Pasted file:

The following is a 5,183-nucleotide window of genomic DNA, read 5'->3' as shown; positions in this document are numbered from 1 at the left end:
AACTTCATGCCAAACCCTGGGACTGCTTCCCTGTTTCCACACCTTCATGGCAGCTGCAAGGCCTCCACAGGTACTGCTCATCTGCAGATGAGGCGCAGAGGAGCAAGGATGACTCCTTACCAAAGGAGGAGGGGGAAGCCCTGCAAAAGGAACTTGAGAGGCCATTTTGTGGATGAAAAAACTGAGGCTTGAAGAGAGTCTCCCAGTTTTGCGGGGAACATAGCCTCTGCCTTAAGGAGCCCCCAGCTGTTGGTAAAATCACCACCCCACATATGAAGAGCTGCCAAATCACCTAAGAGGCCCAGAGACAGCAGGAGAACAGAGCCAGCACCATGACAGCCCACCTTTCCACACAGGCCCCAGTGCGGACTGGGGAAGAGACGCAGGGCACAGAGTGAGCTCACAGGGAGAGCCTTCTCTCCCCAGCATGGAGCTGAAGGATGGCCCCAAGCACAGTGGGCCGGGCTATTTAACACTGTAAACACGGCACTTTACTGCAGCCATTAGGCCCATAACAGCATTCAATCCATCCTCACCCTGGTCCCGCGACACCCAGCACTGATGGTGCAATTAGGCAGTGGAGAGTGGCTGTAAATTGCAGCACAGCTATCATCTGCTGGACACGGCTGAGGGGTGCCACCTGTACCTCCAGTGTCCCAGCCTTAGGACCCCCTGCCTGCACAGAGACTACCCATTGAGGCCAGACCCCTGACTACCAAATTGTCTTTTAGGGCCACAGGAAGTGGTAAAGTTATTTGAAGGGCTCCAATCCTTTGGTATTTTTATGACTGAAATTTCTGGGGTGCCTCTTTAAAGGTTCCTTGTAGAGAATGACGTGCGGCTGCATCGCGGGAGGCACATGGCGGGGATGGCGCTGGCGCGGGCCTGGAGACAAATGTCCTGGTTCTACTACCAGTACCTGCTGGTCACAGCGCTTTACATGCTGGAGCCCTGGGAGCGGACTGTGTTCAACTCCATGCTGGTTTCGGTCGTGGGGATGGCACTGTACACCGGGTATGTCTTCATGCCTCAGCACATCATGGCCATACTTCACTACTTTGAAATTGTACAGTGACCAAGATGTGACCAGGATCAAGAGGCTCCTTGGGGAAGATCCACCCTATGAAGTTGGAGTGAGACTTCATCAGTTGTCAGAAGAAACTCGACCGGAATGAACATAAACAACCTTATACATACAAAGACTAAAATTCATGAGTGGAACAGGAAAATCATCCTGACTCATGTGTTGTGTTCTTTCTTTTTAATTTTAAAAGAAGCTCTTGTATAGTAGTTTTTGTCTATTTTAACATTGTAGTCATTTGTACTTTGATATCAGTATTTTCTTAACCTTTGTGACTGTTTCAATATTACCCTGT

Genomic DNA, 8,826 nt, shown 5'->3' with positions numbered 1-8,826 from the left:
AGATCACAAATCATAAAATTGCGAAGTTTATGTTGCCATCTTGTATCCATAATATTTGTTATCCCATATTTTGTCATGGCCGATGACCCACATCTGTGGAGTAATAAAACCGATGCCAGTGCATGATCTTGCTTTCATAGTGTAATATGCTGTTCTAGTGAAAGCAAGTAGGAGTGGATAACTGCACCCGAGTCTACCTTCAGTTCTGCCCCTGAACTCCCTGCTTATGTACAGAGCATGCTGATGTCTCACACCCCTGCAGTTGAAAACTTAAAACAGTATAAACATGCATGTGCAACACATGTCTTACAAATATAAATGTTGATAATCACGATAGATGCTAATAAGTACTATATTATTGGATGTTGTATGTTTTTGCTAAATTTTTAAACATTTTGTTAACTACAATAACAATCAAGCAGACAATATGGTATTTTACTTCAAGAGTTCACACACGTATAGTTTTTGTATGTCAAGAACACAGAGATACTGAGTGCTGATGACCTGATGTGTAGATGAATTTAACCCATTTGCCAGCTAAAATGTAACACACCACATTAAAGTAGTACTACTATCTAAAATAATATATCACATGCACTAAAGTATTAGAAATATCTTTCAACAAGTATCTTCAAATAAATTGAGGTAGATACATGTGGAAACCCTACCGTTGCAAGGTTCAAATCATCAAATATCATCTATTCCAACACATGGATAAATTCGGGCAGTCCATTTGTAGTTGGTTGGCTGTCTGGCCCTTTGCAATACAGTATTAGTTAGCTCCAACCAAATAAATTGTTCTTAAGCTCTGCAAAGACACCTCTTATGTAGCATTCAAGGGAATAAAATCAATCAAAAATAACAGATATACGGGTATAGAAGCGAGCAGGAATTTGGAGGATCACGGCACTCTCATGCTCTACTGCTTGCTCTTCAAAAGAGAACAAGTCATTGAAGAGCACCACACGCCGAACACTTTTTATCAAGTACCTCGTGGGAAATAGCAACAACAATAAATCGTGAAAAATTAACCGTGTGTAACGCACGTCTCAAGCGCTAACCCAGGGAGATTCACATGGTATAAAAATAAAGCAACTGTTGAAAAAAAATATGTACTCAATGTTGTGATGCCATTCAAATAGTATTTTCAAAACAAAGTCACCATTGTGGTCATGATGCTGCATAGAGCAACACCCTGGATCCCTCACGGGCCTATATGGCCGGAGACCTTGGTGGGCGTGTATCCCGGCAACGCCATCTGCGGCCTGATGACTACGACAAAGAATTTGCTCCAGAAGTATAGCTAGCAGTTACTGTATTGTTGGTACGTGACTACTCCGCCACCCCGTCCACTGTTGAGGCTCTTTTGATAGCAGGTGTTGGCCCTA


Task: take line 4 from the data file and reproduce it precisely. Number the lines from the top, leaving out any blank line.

AGATCACAAATCATAAAATTGCGAAGTTTATGTTGCCATCTTGTATCCATAATATTTGTTATCCCATATTTTGTCATGGCCGATGACCCACATCTGTGGAGTAATAAAACCGATGCCAGTGCATGATCTTGCTTTCATAGTGTAATATGCTGTTCTAGTGAAAGCAAGTAGGAGTGGATAACTGCACCCGAGTCTACCTTCAGTTCTGCCCCTGAACTCCCTGCTTATGTACAGAGCATGCTGATGTCTCACACCCCTGCAGTTGAAAACTTAAAACAGTATAAACATGCATGTGCAACACATGTCTTACAAATATAAATGTTGATAATCACGATAGATGCTAATAAGTACTATATTATTGGATGTTGTATGTTTTTGCTAAATTTTTAAACATTTTGTTAACTACAATAACAATCAAGCAGACAATATGGTATTTTACTTCAAGAGTTCACACACGTATAGTTTTTGTATGTCAAGAACACAGAGATACTGAGTGCTGATGACCTGATGTGTAGATGAATTTAACCCATTTGCCAGCTAAAATGTAACACACCACATTAAAGTAGTACTACTATCTAAAATAATATATCACATGCACTAAAGTATTAGAAATATCTTTCAACAAGTATCTTCAAATAAATTGAGGTAGATACATGTGGAAACCCTACCGTTGCAAGGTTCAAATCATCAAATATCATCTATTCCAACACATGGATAAATTCGGGCAGTCCATTTGTAGTTGGTTGGCTGTCTGGCCCTTTGCAATACAGTATTAGTTAGCTCCAACCAAATAAATTGTTCTTAAGCTCTGCAAAGACACCTCTTATGTAGCATTCAAGGGAATAAAATCAATCAAAAATAACAGATATACGGGTATAGAAGCGAGCAGGAATTTGGAGGATCACGGCACTCTCATGCTCTACTGCTTGCTCTTCAAAAGAGAACAAGTCATTGAAGAGCACCACACGCCGAACACTTTTTATCAAGTACCTCGTGGGAAATAGCAACAACAATAAATCGTGAAAAATTAACCGTGTGTAACGCACGTCTCAAGCGCTAACCCAGGGAGATTCACATGGTATAAAAATAAAGCAACTGTTGAAAAAAAATATGTACTCAATGTTGTGATGCCATTCAAATAGTATTTTCAAAACAAAGTCACCATTGTGGTCATGATGCTGCATAGAGCAACACCCTGGATCCCTCACGGGCCTATATGGCCGGAGACCTTGGTGGGCGTGTATCCCGGCAACGCCATCTGCGGCCTGATGACTACGACAAAGAATTTGCTCCAGAAGTATAGCTAGCAGTTACTGTATTGTTGGTACGTGACTACTCCGCCACCCCGTCCACTGTTGAGGCTCTTTTGATAGCAGGTGTTGGCCCTA